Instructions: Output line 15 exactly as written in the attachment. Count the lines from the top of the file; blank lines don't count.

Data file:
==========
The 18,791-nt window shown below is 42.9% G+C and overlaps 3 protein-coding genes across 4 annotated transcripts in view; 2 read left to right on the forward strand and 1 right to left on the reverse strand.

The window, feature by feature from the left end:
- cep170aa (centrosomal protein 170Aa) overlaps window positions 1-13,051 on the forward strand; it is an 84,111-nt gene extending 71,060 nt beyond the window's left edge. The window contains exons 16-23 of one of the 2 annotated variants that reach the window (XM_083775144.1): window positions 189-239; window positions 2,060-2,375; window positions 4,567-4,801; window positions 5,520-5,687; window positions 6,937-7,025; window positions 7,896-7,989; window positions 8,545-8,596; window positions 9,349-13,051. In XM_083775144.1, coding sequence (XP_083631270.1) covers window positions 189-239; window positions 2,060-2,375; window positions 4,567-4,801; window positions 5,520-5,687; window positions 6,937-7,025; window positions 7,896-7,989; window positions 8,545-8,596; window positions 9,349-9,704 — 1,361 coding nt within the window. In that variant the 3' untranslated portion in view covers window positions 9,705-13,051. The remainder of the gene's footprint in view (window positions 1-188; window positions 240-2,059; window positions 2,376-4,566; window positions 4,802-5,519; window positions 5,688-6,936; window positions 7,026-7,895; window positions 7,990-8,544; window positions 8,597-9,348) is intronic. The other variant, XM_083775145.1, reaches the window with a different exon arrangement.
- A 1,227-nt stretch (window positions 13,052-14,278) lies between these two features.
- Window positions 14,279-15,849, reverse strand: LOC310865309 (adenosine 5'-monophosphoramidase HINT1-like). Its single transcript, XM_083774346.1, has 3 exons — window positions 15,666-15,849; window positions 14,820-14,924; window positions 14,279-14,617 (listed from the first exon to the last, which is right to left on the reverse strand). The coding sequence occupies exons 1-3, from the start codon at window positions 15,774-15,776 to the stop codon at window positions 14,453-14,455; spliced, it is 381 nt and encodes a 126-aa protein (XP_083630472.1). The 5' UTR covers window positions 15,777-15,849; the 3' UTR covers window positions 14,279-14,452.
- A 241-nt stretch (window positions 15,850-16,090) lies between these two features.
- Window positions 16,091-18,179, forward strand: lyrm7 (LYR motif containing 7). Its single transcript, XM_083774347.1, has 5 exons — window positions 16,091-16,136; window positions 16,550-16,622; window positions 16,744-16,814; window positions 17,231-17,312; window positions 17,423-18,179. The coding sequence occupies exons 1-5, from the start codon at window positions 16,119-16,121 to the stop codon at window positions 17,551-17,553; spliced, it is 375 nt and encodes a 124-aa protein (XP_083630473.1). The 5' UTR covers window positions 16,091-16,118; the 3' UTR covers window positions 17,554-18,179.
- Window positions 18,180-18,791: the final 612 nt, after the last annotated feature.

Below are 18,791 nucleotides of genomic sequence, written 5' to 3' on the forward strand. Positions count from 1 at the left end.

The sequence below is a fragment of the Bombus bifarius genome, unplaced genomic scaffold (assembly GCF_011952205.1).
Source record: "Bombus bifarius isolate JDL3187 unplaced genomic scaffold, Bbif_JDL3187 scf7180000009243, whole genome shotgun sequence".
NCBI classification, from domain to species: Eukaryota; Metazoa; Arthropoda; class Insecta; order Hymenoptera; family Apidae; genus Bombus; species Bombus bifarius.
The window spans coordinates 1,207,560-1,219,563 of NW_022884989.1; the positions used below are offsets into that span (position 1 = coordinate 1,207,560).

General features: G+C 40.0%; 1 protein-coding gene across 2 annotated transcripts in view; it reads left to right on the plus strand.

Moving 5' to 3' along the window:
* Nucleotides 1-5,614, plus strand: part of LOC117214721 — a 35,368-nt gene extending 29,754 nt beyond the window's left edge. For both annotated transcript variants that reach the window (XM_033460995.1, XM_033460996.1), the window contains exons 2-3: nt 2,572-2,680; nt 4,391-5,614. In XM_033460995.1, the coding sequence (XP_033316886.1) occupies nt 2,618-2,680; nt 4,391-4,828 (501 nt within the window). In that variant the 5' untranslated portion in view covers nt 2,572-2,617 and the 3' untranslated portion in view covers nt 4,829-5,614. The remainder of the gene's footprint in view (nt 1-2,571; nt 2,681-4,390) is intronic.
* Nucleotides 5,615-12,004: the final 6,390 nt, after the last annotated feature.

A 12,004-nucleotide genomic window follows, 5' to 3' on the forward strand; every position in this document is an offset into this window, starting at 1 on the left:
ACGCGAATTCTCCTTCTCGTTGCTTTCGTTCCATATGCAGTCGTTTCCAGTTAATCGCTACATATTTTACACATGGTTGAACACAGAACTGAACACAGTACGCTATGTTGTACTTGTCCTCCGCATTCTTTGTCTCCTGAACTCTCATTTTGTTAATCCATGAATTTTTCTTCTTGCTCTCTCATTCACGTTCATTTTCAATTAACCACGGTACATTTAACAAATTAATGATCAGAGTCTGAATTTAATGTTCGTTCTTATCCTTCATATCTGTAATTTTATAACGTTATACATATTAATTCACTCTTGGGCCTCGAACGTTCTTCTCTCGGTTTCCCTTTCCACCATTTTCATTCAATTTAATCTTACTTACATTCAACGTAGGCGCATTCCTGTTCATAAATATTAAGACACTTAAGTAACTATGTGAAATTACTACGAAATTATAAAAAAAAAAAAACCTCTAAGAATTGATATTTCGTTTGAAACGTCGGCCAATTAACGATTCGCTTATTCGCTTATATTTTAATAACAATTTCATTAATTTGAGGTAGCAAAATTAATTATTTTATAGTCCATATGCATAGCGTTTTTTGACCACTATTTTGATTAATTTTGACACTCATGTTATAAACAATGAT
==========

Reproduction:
Moving 5' to 3' along the window: